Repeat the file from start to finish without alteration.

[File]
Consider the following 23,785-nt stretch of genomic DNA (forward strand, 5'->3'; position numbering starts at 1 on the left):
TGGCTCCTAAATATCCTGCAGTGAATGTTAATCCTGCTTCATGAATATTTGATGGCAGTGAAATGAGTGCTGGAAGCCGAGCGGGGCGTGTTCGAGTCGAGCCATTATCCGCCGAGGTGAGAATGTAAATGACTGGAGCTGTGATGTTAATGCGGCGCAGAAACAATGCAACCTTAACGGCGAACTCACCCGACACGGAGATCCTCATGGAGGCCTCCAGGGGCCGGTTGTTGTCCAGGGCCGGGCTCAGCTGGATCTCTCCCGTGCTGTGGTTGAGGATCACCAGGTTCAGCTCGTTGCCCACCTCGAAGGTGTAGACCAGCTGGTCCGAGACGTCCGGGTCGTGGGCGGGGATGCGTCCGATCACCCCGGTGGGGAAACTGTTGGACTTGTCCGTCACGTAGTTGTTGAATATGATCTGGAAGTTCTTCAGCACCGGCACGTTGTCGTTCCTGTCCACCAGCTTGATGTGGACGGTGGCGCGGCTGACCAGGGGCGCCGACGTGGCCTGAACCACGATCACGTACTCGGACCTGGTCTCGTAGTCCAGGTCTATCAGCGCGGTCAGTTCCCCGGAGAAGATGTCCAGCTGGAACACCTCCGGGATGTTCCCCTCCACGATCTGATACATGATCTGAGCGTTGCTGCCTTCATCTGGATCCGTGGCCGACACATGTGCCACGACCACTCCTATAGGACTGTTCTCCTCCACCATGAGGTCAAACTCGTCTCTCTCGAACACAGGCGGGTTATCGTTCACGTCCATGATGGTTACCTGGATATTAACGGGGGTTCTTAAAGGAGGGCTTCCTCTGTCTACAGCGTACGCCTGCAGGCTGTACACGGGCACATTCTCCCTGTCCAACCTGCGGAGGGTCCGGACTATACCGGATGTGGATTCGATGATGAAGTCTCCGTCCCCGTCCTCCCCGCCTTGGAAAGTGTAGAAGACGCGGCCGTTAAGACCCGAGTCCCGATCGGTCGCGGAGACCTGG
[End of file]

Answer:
Consider the following 23,785-nt stretch of genomic DNA (forward strand, 5'->3'; position numbering starts at 1 on the left):
TGGCTCCTAAATATCCTGCAGTGAATGTTAATCCTGCTTCATGAATATTTGATGGCAGTGAAATGAGTGCTGGAAGCCGAGCGGGGCGTGTTCGAGTCGAGCCATTATCCGCCGAGGTGAGAATGTAAATGACTGGAGCTGTGATGTTAATGCGGCGCAGAAACAATGCAACCTTAACGGCGAACTCACCCGACACGGAGATCCTCATGGAGGCCTCCAGGGGCCGGTTGTTGTCCAGGGCCGGGCTCAGCTGGATCTCTCCCGTGCTGTGGTTGAGGATCACCAGGTTCAGCTCGTTGCCCACCTCGAAGGTGTAGACCAGCTGGTCCGAGACGTCCGGGTCGTGGGCGGGGATGCGTCCGATCACCCCGGTGGGGAAACTGTTGGACTTGTCCGTCACGTAGTTGTTGAATATGATCTGGAAGTTCTTCAGCACCGGCACGTTGTCGTTCCTGTCCACCAGCTTGATGTGGACGGTGGCGCGGCTGACCAGGGGCGCCGACGTGGCCTGAACCACGATCACGTACTCGGACCTGGTCTCGTAGTCCAGGTCTATCAGCGCGGTCAGTTCCCCGGAGAAGATGTCCAGCTGGAACACCTCCGGGATGTTCCCCTCCACGATCTGATACATGATCTGAGCGTTGCTGCCTTCATCTGGATCCGTGGCCGACACATGTGCCACGACCACTCCTATAGGACTGTTCTCCTCCACCATGAGGTCAAACTCGTCTCTCTCGAACACAGGCGGGTTATCGTTCACGTCCATGATGGTTACCTGGATATTAACGGGGGTTCTTAAAGGAGGGCTTCCTCTGTCTACAGCGTACGCCTGCAGGCTGTACACGGGCACATTCTCCCTGTCCAACCTGCGGAGGGTCCGGACTATACCGGATGTGGATTCGATGATGAAGTCTCCGTCCCCGTCCTCCCCGCCTTGGAAAGTGTAGAAGACGCGGCCGTTAAGACCCGAGTCCCGATCGGTCGCGGAGACCTGG